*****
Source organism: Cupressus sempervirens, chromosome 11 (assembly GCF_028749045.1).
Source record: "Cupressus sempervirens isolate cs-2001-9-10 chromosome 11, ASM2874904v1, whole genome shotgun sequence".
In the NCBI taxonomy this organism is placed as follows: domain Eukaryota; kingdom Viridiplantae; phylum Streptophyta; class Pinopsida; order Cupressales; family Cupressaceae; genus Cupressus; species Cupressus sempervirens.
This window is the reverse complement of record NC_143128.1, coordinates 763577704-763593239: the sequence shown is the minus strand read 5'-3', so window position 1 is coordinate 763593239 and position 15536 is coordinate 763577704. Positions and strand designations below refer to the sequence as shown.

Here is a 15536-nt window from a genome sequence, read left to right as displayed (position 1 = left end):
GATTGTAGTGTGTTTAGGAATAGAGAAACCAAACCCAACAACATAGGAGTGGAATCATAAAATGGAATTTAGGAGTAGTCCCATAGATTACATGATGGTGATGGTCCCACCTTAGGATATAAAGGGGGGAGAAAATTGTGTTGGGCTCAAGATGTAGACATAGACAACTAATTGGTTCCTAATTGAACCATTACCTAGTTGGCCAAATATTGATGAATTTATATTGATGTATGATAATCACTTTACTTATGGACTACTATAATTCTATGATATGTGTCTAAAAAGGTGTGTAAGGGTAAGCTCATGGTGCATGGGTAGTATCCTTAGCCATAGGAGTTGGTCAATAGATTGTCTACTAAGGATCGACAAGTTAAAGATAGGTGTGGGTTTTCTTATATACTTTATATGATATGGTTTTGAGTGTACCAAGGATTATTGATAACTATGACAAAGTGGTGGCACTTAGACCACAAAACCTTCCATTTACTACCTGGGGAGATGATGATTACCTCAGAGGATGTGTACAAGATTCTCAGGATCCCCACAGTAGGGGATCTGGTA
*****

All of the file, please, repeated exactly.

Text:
Source organism: Cupressus sempervirens, chromosome 11 (assembly GCF_028749045.1).
Source record: "Cupressus sempervirens isolate cs-2001-9-10 chromosome 11, ASM2874904v1, whole genome shotgun sequence".
In the NCBI taxonomy this organism is placed as follows: domain Eukaryota; kingdom Viridiplantae; phylum Streptophyta; class Pinopsida; order Cupressales; family Cupressaceae; genus Cupressus; species Cupressus sempervirens.
This window is the reverse complement of record NC_143128.1, coordinates 763577704-763593239: the sequence shown is the minus strand read 5'-3', so window position 1 is coordinate 763593239 and position 15536 is coordinate 763577704. Positions and strand designations below refer to the sequence as shown.

Here is a 15536-nt window from a genome sequence, read left to right as displayed (position 1 = left end):
GATTGTAGTGTGTTTAGGAATAGAGAAACCAAACCCAACAACATAGGAGTGGAATCATAAAATGGAATTTAGGAGTAGTCCCATAGATTACATGATGGTGATGGTCCCACCTTAGGATATAAAGGGGGGAGAAAATTGTGTTGGGCTCAAGATGTAGACATAGACAACTAATTGGTTCCTAATTGAACCATTACCTAGTTGGCCAAATATTGATGAATTTATATTGATGTATGATAATCACTTTACTTATGGACTACTATAATTCTATGATATGTGTCTAAAAAGGTGTGTAAGGGTAAGCTCATGGTGCATGGGTAGTATCCTTAGCCATAGGAGTTGGTCAATAGATTGTCTACTAAGGATCGACAAGTTAAAGATAGGTGTGGGTTTTCTTATATACTTTATATGATATGGTTTTGAGTGTACCAAGGATTATTGATAACTATGACAAAGTGGTGGCACTTAGACCACAAAACCTTCCATTTACTACCTGGGGAGATGATGATTACCTCAGAGGATGTGTACAAGATTCTCAGGATCCCCACAGTAGGGGATCTGGTA